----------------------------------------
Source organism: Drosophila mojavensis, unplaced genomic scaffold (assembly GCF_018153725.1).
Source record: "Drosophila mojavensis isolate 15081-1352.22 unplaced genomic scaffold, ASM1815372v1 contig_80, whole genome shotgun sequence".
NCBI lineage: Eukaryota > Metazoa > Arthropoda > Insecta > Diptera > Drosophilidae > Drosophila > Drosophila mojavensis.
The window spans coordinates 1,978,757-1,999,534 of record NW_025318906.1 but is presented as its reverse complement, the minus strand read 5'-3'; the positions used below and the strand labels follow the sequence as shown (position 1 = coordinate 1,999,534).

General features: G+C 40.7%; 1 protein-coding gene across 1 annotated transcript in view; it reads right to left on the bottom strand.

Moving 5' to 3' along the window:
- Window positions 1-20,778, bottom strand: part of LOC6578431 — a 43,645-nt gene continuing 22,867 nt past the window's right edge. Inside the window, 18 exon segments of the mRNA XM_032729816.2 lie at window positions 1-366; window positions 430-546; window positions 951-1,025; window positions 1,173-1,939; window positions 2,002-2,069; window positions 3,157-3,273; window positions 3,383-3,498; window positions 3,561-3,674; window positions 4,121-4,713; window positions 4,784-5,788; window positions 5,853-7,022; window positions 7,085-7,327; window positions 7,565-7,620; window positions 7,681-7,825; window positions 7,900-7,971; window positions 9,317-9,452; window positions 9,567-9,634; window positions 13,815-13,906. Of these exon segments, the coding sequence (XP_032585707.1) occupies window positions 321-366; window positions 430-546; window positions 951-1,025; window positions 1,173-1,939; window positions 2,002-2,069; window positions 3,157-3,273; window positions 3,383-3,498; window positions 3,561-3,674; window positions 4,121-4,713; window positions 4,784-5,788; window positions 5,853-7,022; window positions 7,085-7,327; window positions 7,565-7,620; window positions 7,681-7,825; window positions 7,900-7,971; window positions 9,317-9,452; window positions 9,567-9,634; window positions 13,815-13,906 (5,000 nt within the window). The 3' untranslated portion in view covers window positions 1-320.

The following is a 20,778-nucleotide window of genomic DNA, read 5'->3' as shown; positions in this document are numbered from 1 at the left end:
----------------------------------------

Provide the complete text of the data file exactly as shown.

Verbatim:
Source organism: Drosophila mojavensis, unplaced genomic scaffold (assembly GCF_018153725.1).
Source record: "Drosophila mojavensis isolate 15081-1352.22 unplaced genomic scaffold, ASM1815372v1 contig_80, whole genome shotgun sequence".
NCBI lineage: Eukaryota > Metazoa > Arthropoda > Insecta > Diptera > Drosophilidae > Drosophila > Drosophila mojavensis.
The window spans coordinates 1,978,757-1,999,534 of record NW_025318906.1 but is presented as its reverse complement, the minus strand read 5'-3'; the positions used below and the strand labels follow the sequence as shown (position 1 = coordinate 1,999,534).

General features: G+C 40.7%; 1 protein-coding gene across 1 annotated transcript in view; it reads right to left on the bottom strand.

Moving 5' to 3' along the window:
- Window positions 1-20,778, bottom strand: part of LOC6578431 — a 43,645-nt gene continuing 22,867 nt past the window's right edge. Inside the window, 18 exon segments of the mRNA XM_032729816.2 lie at window positions 1-366; window positions 430-546; window positions 951-1,025; window positions 1,173-1,939; window positions 2,002-2,069; window positions 3,157-3,273; window positions 3,383-3,498; window positions 3,561-3,674; window positions 4,121-4,713; window positions 4,784-5,788; window positions 5,853-7,022; window positions 7,085-7,327; window positions 7,565-7,620; window positions 7,681-7,825; window positions 7,900-7,971; window positions 9,317-9,452; window positions 9,567-9,634; window positions 13,815-13,906. Of these exon segments, the coding sequence (XP_032585707.1) occupies window positions 321-366; window positions 430-546; window positions 951-1,025; window positions 1,173-1,939; window positions 2,002-2,069; window positions 3,157-3,273; window positions 3,383-3,498; window positions 3,561-3,674; window positions 4,121-4,713; window positions 4,784-5,788; window positions 5,853-7,022; window positions 7,085-7,327; window positions 7,565-7,620; window positions 7,681-7,825; window positions 7,900-7,971; window positions 9,317-9,452; window positions 9,567-9,634; window positions 13,815-13,906 (5,000 nt within the window). The 3' untranslated portion in view covers window positions 1-320.

The following is a 20,778-nucleotide window of genomic DNA, read 5'->3' as shown; positions in this document are numbered from 1 at the left end: